Commemorating the sacrifice our father, the prophet Abraham (peace be upon him) was so ready to make of his son, the blessed prophet Ismael (peace be upon him), we follow rituals that remind us of this event as well as of the struggles of Hajar, the blessed mother of Ismael. She, when left with her baby (Ismael in infancy) in that barren dessert, ran from hilltop to hilltop looking for help…crying for water. It was then that she discovered the well of water that had sprung up by the feet of her infant son. She was desperate to collect the water and built a ridge of sand around it, crying ‘zam zam’ (=stop, stop)…so the water would not run off. That well to this day has been supplying all the inhabitants of Mecca with water. Pilgrims will often fill what bottles and vessels they can with it and bring it back home, and then distribute it as a precious gift from the hajj. It is a sacred gift, and I have drunk of it. It has a particular taste, attributed to its higher than usual mineral content. Nowadays the water from the well is managed in a modern way and pumps are used to draw it up to supply the pilgrims and others. More information can be found here at the ZamZam studies and research center in Saudi Arabia website.  , part of the Saudi Geological Society.

I pray one day I can go, and I pray I can go soon. For the news of the mega-construction projects all around the haram (=sanctuary, another way of terming the ‘ka’aba in Mecca and the prayer enclosure around it) are very depressing to the spirit. I used to love to see photographs of the haram in the past. Now with that gargantuan clock-tower complex towering over it, the sense of aesthetic is severely dampened. It is an eye-sore, I have to be honest. The haram itself is undergoing major renovation I heard, and soon it may not be possible to see the ‘ka’aba (=literally, ‘cube’. Guess where the English word cube came from?🙂 ) unless close to it. I have read, though I pray it is not true, that the graceful, elegant and aesthetically so pleasing porticos built during the Ottoman time by the great architect Mimar Sinan (I blogged about him here) may be torn down. What a tragedy that would be. Muslim art and architecture has always had a quality of grace, of being able to transport the spirit out of the body. I am not sure the modern day Saudi government appreciates that quality!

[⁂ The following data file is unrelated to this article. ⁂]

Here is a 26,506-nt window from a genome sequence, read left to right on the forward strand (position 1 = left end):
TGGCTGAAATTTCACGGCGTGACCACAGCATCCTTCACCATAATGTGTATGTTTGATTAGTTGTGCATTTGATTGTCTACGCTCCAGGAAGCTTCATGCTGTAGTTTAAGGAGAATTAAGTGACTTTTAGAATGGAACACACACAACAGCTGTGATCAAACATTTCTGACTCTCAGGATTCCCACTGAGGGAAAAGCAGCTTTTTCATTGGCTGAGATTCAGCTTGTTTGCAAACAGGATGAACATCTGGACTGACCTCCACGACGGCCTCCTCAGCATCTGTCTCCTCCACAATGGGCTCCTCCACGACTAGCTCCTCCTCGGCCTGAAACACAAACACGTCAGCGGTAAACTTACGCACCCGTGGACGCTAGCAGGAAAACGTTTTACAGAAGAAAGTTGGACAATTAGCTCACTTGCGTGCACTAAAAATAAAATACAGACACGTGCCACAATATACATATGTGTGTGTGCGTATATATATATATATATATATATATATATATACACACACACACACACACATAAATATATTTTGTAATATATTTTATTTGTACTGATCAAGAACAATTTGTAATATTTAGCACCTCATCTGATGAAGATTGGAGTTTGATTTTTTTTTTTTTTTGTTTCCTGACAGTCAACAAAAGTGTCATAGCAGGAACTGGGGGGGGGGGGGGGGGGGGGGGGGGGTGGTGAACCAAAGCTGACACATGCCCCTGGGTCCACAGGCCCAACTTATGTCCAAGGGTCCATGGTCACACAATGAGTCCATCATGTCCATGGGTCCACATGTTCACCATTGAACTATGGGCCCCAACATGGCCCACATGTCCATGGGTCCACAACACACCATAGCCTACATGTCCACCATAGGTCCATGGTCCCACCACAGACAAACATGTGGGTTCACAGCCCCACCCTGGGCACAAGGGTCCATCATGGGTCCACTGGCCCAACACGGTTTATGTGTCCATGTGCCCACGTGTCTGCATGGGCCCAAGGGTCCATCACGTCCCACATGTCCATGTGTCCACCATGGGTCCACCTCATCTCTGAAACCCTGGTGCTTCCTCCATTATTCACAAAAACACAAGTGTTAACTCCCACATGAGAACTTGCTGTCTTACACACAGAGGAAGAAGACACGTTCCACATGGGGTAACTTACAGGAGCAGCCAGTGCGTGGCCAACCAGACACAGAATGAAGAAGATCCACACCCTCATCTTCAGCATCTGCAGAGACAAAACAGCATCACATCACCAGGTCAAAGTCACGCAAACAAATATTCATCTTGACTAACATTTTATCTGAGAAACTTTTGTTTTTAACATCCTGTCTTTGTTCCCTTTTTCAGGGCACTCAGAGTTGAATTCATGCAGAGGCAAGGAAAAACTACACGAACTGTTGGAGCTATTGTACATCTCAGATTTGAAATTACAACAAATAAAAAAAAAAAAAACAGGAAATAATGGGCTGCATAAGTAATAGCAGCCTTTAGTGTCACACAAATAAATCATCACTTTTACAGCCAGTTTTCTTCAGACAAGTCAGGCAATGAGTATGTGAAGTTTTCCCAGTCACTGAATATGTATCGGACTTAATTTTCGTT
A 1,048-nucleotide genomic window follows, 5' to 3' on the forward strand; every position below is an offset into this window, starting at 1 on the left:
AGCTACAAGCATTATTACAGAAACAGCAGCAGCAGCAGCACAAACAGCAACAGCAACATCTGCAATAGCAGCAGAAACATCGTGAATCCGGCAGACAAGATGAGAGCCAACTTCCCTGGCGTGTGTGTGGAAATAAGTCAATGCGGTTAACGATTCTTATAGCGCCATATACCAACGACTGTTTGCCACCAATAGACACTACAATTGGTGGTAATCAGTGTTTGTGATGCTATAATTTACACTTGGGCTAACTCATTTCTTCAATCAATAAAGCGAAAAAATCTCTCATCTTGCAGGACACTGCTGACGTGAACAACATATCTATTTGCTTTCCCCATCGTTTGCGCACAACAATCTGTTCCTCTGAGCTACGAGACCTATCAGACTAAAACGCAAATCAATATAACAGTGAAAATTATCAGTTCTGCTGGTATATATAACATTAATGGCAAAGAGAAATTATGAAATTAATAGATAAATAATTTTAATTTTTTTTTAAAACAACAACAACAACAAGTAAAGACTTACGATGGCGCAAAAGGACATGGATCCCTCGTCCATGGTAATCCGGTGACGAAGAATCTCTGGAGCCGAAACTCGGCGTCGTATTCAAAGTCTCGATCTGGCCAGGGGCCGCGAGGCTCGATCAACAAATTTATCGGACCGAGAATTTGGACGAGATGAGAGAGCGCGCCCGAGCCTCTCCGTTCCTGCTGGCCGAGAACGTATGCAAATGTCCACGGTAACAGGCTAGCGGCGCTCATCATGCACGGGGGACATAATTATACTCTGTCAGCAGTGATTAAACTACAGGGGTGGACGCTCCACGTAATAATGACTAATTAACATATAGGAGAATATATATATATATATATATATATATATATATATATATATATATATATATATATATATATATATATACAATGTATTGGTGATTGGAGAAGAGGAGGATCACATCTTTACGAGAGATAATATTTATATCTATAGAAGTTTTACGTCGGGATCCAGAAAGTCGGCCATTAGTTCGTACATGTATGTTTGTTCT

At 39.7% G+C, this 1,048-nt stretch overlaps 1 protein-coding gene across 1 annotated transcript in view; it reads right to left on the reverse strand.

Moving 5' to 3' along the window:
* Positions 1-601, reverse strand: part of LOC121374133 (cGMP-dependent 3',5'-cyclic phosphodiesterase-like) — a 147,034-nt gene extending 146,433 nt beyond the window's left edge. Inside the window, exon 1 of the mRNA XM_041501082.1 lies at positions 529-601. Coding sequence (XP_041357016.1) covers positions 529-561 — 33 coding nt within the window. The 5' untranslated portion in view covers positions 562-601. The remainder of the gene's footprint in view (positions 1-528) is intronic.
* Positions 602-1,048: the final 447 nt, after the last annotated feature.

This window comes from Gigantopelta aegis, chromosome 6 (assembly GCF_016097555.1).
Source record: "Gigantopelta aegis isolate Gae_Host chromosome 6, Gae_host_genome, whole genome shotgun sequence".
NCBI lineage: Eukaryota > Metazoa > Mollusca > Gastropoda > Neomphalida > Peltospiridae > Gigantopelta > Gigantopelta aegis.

I wanted to point you to a very nice article written by a recent hujjaj (=pilgrim) appearing in the New Yorker. It is beautifully written and contains pithy and poignant little pieces of wisdom and insight. My dear non-Muslim readers may find it especially informative and an easy read. It is too long to copy-paste here. Here is the link. Called ‘Modern Mecca; the transformation of a holy city’. My Muslim readers also may find it very informative.

Finally to end I thought to share a documentary link on the hajj. Youtube is filled with them. I recommend one by National Geographic tracing the journey of three different hujjaj from around the world, even a Biology professor from Texas. But I picked this one to share, about 5 hujjaj from China. So as to shed light on the 20 million strong ethnic Chinese Muslim community (below). Watching it I could not but help thinking of the pure hearts of the hujjaj highlighted in it. We believe that it is only God who knows a person’s heart, and indeed that all and any act of worship is only acceptable to God or not, based on the sincerity in that heart. That it is done for the sake of pleasing the Most Beautiful One, only. A glimpse into their simple lives brings serenity to the heart. May God bless their beautiful souls.

We believe that should the hajj be acceptable to God, one returns from it as pure as a new-born babe! May Allah shower His abundant grace upon the hujjaj of this year, and accept their efforts, granting them this high state. And may we one day be among them.

Peace be with you all